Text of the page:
The capacitor 109 acts as a memory component in the feedback loop so even if the carrier is temporarily lost. the VCO will not go off on a wide excursion hunting for the proper frequency. but instead will remember the last frequency which was applied and will continue to supply a proper error voltage which will cause the \/CO to continue to oscillate at the last frequency which was applied until the carrier is once more restored. The capacitor 109 functions as a memory circuit in the following manner:
When the PLL is in lock. the voltage across capacitor 109 is equalized and thus the capacitor equals a high impedance with respect to lines 105 and 107. However. if the PLL loses its input signal and tries to move back to the free running frequency. the voltage across the capacitor tries to change abruptly. When this occurs. the capacitor becomes a low impedance. inhibiting a radical or rapid change in the voltage across it and thusly. it sets up an artificial correction voltage at line 82 until such time as the input signal is restored and the loop again acquires lock.
The large capacitor exerts its smoothing effect only at relatively low frequencies and thus controls the lock range and acts as a memory element but does not have any effect on the relatively high frequency excursions of the oscillator in tracking the incoming signal. Thus, the AC loop functions independently to control the tracking range. providing a precise error voltage and to yield the desired audio.
The AC portion '74 of the shaping loop consists of a relatively low value resistor 113 and capacitor 111 in parallel. Suitably 113 can have a value of 1.000 ohms while capacitor 111 is 0.01 mfd. In such a circuit. filter 74 has a breakpoint at about kHz so that the filter will pass all normal audio frequencies but will cut out high frequency components which might interfere with the operation of VCO.
As previously mentioned. the two filters. although physically in series. operate independently of each other. Thus. at low frequencies, the resistance of resis tor 113 is so low that it does not constitute a limiting factor for the passage of low frequencies and the high capacitor of 109 determines the characteristics of the filter at low frequencies. On the other hand, at high frequencies, the impedance of 109 is so low that it has no influence on the passage of the high frequencies and only filter 74 is operative.
In the schematic diagram of FIG. 2. it was shown that the two filters were in parallel and that they formed the feedback path. i.e.. the control voltage between the phase comparator and the VCO. Since these filters are the controlling factor in the operation of the amplifier of the phase comparator circuit of FIG. 3 and thus control the amount of the error voltage. they are effectively in the path of the error voltage and so the characteristics of these filters control independently the DC and AC feedback applied.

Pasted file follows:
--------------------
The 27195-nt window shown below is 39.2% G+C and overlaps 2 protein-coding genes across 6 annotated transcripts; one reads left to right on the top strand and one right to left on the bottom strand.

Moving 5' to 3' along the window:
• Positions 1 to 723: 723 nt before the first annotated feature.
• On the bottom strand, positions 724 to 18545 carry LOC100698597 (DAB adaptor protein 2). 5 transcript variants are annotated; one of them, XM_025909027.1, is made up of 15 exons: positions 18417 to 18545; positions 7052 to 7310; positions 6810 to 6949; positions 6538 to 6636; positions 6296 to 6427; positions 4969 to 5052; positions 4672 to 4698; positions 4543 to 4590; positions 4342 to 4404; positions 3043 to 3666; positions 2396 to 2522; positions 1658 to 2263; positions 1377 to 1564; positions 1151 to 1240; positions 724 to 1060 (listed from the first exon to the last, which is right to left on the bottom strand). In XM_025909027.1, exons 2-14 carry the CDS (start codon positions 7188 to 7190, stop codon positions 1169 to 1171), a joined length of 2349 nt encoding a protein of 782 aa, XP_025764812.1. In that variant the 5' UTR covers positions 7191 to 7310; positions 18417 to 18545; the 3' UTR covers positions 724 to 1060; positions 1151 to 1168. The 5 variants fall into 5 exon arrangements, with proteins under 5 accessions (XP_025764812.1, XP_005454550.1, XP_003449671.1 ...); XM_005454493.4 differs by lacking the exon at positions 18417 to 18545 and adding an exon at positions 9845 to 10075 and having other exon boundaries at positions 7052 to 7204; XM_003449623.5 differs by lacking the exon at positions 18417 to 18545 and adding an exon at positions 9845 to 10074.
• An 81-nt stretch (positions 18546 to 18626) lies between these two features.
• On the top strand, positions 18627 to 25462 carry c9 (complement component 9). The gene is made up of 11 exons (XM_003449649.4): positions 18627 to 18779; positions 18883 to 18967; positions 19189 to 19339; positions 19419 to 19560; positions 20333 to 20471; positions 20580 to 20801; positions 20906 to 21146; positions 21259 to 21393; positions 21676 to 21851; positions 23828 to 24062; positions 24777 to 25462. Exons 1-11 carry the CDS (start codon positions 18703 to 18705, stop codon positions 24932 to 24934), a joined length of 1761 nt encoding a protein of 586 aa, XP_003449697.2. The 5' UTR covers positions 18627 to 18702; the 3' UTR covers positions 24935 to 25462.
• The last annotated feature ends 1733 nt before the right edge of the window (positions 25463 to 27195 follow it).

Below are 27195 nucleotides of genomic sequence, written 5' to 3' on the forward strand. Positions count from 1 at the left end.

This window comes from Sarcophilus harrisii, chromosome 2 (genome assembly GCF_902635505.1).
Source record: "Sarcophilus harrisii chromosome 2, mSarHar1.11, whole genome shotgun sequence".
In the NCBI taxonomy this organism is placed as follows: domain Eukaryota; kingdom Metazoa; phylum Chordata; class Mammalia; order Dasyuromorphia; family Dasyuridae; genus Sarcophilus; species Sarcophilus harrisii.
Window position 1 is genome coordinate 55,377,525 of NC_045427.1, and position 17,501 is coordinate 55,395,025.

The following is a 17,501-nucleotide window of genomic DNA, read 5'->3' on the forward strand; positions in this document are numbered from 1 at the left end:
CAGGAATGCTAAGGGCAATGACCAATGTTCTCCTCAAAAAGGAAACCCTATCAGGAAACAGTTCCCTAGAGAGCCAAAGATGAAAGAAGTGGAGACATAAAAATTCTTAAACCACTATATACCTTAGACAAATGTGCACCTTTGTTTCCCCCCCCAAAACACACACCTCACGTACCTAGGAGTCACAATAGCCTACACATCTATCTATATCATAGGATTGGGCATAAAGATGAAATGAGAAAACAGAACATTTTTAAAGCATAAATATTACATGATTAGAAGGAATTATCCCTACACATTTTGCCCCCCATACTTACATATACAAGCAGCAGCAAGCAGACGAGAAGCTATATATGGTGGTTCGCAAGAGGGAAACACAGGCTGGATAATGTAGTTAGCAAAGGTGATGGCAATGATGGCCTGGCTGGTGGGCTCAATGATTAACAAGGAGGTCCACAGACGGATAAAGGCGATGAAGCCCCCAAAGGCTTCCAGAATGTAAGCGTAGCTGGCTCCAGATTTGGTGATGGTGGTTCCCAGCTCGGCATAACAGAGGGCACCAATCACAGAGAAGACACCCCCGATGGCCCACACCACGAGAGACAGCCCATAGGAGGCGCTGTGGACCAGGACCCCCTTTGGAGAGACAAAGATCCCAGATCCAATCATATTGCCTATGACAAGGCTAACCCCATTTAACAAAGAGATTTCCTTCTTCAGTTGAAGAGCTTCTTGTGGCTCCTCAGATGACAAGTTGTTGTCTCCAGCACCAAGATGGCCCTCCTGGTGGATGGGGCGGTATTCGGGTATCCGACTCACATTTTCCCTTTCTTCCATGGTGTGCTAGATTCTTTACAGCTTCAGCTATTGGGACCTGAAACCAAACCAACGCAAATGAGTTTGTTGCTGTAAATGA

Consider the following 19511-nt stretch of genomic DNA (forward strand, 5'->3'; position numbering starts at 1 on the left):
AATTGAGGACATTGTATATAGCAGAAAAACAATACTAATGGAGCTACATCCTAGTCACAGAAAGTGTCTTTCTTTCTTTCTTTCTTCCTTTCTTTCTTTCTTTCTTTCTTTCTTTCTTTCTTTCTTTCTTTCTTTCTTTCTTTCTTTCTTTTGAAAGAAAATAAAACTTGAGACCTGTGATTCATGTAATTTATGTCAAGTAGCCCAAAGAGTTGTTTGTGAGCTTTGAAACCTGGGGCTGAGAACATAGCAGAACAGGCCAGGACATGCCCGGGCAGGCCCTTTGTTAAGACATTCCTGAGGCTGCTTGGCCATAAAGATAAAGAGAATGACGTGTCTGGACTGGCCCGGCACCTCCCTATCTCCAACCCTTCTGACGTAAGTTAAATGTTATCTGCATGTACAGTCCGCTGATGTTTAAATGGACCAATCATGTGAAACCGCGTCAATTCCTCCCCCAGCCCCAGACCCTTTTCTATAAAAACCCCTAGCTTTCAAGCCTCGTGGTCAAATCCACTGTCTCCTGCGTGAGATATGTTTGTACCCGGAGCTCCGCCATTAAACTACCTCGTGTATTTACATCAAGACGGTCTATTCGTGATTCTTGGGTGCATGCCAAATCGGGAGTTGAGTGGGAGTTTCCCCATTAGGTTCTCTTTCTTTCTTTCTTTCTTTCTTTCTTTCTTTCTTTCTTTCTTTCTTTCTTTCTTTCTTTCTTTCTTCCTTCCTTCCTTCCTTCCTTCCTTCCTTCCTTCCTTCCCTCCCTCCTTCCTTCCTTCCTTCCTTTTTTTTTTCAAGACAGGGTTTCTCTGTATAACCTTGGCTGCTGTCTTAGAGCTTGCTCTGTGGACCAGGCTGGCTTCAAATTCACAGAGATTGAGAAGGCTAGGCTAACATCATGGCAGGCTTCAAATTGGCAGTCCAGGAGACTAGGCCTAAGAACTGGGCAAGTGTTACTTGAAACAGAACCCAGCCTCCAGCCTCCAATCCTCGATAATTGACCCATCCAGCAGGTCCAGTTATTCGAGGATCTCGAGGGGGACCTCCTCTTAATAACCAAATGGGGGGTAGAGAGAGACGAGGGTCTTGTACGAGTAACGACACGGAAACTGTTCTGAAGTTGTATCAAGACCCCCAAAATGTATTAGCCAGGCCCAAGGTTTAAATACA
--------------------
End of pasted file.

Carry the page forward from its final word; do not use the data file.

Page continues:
In many instances. it is desired to provide an indicator to show whether a multiple channel record is being played and also to mute the circuit if the incoming signal does not have the FM carrier input. Outputs for op erating muting and indicating circuitry can be taken from lines [15 and 116.
Although certain specific details have been shown in a practical record decoder circuit. it will be obvious to those skilled in the art that many variations can he made without departing from the spirit of the inven tion.
For instance. an unbalanced output is shown taken through line 94 from the VCO to the phase comparator. while on the other hand. a balanced input is shown for the incoming frequency fed to the phase comp-arm tor. Either of these circuits can be balanced or unbalanced so that the balanced output could have been taken through lines 94 and 95 from the \"CO to the comparator, while an unbalanced input to the phase comparator could be provided by biasing one of lines 96 and 98 and feeding the voltage to be compared through the other line.
1. A decoder for a four channel phonograph record of the type wherein there is derived from each side of the groove of said phonograph record a composite signal containing two components. namely a first or audio frequency component containing A plus B information. and having a frequency in the range of50 Hz to 15 kHz. and a second or R.F. component comprising a carrier with a frequency of about kHz. having an A minus B audio signal frequency modulated thereon. compris ing means for separating said second component from said composite signal. and feeding said second component to phase lock loop means including a voltage con trolled oscillator. said voltage controlled oscillator hav ing two feedback paths. namely a first feedback path including a low pass filter having a frequency range of from about 0 to Hz. and a second feedback path including a band pass filter having a band pass of from about to 15 kHz. means for extracting an error voltage from at least said second feedback path, said error voltage representing the audio component of said R.F. component representing the A minus 8 audio signal. and passing said audio component to matrix means together with said A plus B signal and means to obtain from said matrix means a separate A signal and a separate B signal.